About this event
The Apollo 11 mission landed on the Moon on July 20, 1969, enabling the first man to walk on its surface the next day on the 21st of July.The mission returned to Earth a few days later, bringing back safely the astronauts and a precious load of lunar rocks.
On 23rd October, some of these lunar samples arrived in Bristol, to be analysed at the University of Bristol by the Organic Geochemistry Unit (OGU) led by Professor Geoff Eglinton. They would unravel unprecedented insights about the Moon.
To mark the 50th anniversary of when these Apollo 11 lunar samples arrived in Bristol, we invite you to an evening of celebrations and showcasing past and present research around space exploration.
Please book your FREE TICKET here.
The event will be chaired by Professor Richard Evershed (Professor of Biogeochemistry, Organic Geochemistry Unit, School of Chemistry, University of Bristol).
Introduction by Professor Judith Squires (Deputy Vice-Chancellor & Provost, University of Bristol)
With talks by:
– Professor James Maxwell (Emeritus Professor of Organic Geochemistry, Organic Geochemistry Unit, School of Chemistry, University of Bristol)
– Professor Lucy Berthoud (Professor of Space Systems Engineering, Faculty of Engineering, University of Bristol)
– Professor Mark Sephton (Professor of Organic Geochemistry, Department of Earth Science and Engineering, Imperial College London)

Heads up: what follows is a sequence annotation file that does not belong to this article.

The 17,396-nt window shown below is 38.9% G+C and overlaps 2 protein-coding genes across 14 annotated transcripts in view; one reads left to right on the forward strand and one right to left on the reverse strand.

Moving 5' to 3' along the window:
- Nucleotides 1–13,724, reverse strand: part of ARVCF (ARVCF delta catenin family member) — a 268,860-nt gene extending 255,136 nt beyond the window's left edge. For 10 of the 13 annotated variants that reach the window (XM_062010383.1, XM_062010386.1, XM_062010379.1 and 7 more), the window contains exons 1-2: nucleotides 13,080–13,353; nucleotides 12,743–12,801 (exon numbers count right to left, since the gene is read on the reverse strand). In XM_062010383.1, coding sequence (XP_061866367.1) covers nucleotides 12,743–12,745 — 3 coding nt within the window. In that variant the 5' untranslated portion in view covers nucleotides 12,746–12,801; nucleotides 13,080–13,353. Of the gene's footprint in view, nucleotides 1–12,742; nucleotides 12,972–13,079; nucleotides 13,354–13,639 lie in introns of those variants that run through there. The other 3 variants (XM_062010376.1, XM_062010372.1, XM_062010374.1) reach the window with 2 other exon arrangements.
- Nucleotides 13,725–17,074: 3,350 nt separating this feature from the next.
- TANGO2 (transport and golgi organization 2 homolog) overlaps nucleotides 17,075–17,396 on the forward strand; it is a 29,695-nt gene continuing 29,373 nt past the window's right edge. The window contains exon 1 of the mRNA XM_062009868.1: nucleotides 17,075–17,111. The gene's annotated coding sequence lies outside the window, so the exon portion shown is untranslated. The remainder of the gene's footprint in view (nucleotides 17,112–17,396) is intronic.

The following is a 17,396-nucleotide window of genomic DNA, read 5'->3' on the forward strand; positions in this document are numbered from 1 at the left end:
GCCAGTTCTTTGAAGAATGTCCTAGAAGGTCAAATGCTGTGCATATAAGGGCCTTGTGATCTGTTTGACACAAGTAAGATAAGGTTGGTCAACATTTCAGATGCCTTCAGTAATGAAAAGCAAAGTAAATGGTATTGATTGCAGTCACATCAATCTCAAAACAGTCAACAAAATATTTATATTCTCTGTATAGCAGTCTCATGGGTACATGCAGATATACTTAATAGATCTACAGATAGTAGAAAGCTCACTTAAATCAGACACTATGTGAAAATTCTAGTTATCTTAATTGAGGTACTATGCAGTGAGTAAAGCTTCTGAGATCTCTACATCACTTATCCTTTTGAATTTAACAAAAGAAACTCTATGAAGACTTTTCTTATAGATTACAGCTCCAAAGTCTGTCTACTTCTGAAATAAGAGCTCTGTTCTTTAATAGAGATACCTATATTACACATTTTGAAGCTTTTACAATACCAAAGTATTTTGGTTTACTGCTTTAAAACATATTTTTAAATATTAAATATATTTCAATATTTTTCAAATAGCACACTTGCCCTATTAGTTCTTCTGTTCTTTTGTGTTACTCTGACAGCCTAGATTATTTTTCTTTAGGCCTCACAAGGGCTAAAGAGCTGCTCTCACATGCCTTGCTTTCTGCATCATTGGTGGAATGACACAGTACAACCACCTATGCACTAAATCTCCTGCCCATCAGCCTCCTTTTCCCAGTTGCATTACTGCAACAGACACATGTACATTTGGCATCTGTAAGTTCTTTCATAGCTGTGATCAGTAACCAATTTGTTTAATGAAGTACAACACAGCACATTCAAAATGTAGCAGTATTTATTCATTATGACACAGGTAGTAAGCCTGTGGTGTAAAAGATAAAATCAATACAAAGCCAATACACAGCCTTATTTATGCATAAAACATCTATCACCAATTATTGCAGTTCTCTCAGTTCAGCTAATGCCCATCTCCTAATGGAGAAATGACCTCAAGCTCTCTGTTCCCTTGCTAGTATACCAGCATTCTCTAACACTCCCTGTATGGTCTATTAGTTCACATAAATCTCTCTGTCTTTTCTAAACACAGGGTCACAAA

Closing comments by Professor Emma Raven (Head of School, School of Chemistry, University of Bristol).
The event will be followed by a reception.
James Maxwell FRS is an Emeritus Professor of Chemistry of the University of Bristol. He has been retired for more years than he can care to remember, after a career ranging from working on the carbon chemistry of samples from the early Apollo missions, all the way through to unravelling the structural and stereochemical fate of acyclic isoprenoid lipids, steroids and chlorophylls in the terrestrial geological environment.
James will speak about his small contribution to lunar science by way of personal recollections.
Lucy Berthoud is a Professor of Space Systems Engineering at the University of Bristol. She has worked in the Space Industry for thirty years on interplanetary spacecraft missions to Mars, Venus, Mercury, Moon and comets. She teaches spacecraft design at the University of Bristol and also works for Thales Alenia Space UK in the Advanced Concepts department. Before that she worked for Airbus Defence and Space and was a visiting scientist at NASA Johnson Space Center and at the European Space Agency investigating space debris.
Lucy will speak about the future of Lunar Exploration including robotic missions, private Moon races and how humans can learn develop the technologies needed to live and work on another world.
Mark Sephton is a Professor of Organic Geochemistry in the Department of Earth Science and Engineering at Imperial College London. He studies extra-terrestrial organic matter, its detection and its characterization. He leads the Imperial College Organic Geochemistry group. Professor Sephton’s achievements include a number of extraction and detection-related analytical advances for extra-terrestrial materials. In recognition of his pioneering work on analytically-challenging extra-terrestrial organic samples, asteroid 7552 ‘Sephton’ now orbits at 2.6 AU.
Mark will be talking about organic records in the solar system. Organic matter can be used as a record of abiotic and biotic processes in our solar system. Detecting and diagnosing organic signals are requirements for a number of space related activities. Challenges include making measurements either in situ on space missions (e.g. Mars) or for samples delivered or returned to Earth. The information obtained can be used to understand the development of habitable conditions, the origin of life and its distribution in our corner of the Cosmos.